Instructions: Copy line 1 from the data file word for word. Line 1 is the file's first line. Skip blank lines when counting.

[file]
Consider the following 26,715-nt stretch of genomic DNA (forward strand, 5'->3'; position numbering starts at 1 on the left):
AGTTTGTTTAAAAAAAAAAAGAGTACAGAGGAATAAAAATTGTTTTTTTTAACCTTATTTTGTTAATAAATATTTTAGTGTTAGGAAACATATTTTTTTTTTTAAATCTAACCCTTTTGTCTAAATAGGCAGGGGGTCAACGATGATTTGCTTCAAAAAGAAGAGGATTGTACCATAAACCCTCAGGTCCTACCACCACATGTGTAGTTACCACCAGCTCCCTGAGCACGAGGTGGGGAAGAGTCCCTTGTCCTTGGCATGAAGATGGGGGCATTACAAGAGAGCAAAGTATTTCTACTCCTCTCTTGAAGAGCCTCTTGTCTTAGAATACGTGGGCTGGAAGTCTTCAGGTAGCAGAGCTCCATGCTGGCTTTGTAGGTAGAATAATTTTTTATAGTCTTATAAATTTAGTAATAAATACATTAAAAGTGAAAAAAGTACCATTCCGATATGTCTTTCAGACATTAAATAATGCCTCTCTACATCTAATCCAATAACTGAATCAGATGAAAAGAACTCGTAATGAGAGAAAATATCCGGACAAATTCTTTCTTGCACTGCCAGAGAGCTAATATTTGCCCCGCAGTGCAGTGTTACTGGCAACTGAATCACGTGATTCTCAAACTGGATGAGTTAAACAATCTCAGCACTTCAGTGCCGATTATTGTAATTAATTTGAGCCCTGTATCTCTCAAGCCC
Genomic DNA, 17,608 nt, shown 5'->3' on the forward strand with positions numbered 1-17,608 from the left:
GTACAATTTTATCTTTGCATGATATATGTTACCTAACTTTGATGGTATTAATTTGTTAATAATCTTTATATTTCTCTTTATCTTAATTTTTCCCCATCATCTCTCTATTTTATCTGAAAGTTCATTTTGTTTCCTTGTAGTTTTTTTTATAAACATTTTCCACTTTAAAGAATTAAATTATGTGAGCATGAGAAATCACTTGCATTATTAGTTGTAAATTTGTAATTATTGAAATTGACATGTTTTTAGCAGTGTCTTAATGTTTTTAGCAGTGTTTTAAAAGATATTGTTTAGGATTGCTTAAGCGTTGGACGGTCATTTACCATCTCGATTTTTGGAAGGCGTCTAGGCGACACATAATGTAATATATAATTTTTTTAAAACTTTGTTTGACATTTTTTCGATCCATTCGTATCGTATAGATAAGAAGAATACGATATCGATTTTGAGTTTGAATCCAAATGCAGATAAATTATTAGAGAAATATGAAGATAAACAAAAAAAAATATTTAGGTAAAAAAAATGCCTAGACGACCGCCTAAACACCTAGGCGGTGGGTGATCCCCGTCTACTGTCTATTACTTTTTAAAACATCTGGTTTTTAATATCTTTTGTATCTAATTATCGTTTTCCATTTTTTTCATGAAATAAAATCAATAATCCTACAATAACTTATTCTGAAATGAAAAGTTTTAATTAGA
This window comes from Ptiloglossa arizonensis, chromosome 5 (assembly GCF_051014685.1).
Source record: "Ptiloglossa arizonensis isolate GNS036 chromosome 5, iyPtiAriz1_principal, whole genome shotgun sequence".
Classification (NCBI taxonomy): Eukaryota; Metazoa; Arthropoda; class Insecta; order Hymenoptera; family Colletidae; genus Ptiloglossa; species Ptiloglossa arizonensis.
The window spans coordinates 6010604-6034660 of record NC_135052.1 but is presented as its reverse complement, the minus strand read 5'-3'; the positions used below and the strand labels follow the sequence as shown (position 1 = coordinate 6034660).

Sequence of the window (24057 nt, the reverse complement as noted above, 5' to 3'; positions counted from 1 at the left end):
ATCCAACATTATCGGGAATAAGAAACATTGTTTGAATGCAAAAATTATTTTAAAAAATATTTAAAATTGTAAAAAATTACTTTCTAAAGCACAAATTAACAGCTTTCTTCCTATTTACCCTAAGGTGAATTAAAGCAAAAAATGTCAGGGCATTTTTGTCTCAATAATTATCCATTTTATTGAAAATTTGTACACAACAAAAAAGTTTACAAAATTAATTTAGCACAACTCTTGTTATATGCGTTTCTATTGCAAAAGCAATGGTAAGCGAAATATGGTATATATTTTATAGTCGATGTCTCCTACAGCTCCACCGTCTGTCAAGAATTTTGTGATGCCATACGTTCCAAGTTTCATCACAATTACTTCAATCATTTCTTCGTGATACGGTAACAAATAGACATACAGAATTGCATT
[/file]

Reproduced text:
Consider the following 26,715-nt stretch of genomic DNA (forward strand, 5'->3'; position numbering starts at 1 on the left):